Issue 111/12, p21, 01.12.2011
In light of a national museum advertising a freelance education post at less than £8 an hour, are museums exploiting freelancers?
Claire Adler, heritage learning consultant
“Freelancers are becoming the backbone of museum education services, as museums realise specialised temporary staff can deliver flexible services to schools and local communities efficiently. A national museum can’t hope to attract professional staff on a wage that is below the living wage for London of £8.30.
The advert says a degree is desirable, so it cannot be viewed as a starter job. Freelancers have additional costs that make this wage even lower, as they need to pay for advertising and insurance.
There is no sick pay or paid holidays and no job security for this zero-hours contract. This is not promoting a skills and experience-based workforce, but rather exploiting a weak market where people are desperate for work.”
Dean Veall, lifelong learning officer, Winding House, Ty Weindio, Caerphilly
“No, if offered as part of a structured work-related learning programme for young people, that also includes volunteering, work experience, internships and employment such as the post advertised. This form of learning will help diversify our profession by revealing opportunities for employment in museums.
But some national museums are guilty of exploitation in their use of unpaid interns. Recent adverts have been posted for interns in education, marketing and press with placements lasting up to five days for a minimum of three months with only expenses covered, which can be as little as £12 per week!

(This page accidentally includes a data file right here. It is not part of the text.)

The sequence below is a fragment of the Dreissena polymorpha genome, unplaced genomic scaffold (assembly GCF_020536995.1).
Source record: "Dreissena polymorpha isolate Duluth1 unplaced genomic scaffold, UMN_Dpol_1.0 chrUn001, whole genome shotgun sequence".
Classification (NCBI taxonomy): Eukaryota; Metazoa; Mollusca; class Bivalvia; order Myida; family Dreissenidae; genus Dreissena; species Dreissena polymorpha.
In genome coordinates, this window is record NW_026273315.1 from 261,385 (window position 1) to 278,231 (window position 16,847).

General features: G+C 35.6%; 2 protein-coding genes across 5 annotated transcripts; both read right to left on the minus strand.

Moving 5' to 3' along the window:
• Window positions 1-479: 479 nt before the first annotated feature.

This is the real scandal. This practice will inevitably lead to a lack of diversity in our workforce and stifle innovation in our sector.”
Susan Raikes, head of learning and volunteers, British Museum
“It is vital that museums have roles that encourage entry into the profession. Very often, the first experience people have of the profession is through voluntary positions.
Casual, paid work at entry level is a different route and a way of gaining experience while studying or working. At the BM, our facilitators for the adult and family programmes are part of the pay and grading structure, and the tasks allocated to them are appropriate for the grade and remuneration. Our facilitators are members of staff and work on a casual basis.
They can choose activities to fit with other commitments. Their roles are to support full-time staff and freelance educators. Many facilitators have worked here while studying and are now going into first jobs.”
Gina Evans, collection project assistant, Museums Association
“For many, getting any paid work in a museum is an attractive prospect and is preferable to volunteering or completing a series of unpaid internships.
Undoubtedly, there will be a large number of keen applicants for this position, but employers should not take advantage of this situation.
To ensure a diverse and skilled workforce, it is important to have viable routes into the sector that provide decent career development opportunities and pay a living wage.
Freelance work can be one route into the sector, but it is important that freelancers are paid at a level that takes into consideration the casual hours being offered, the lack of job security, and reflects the experience and qualifications being asked for.”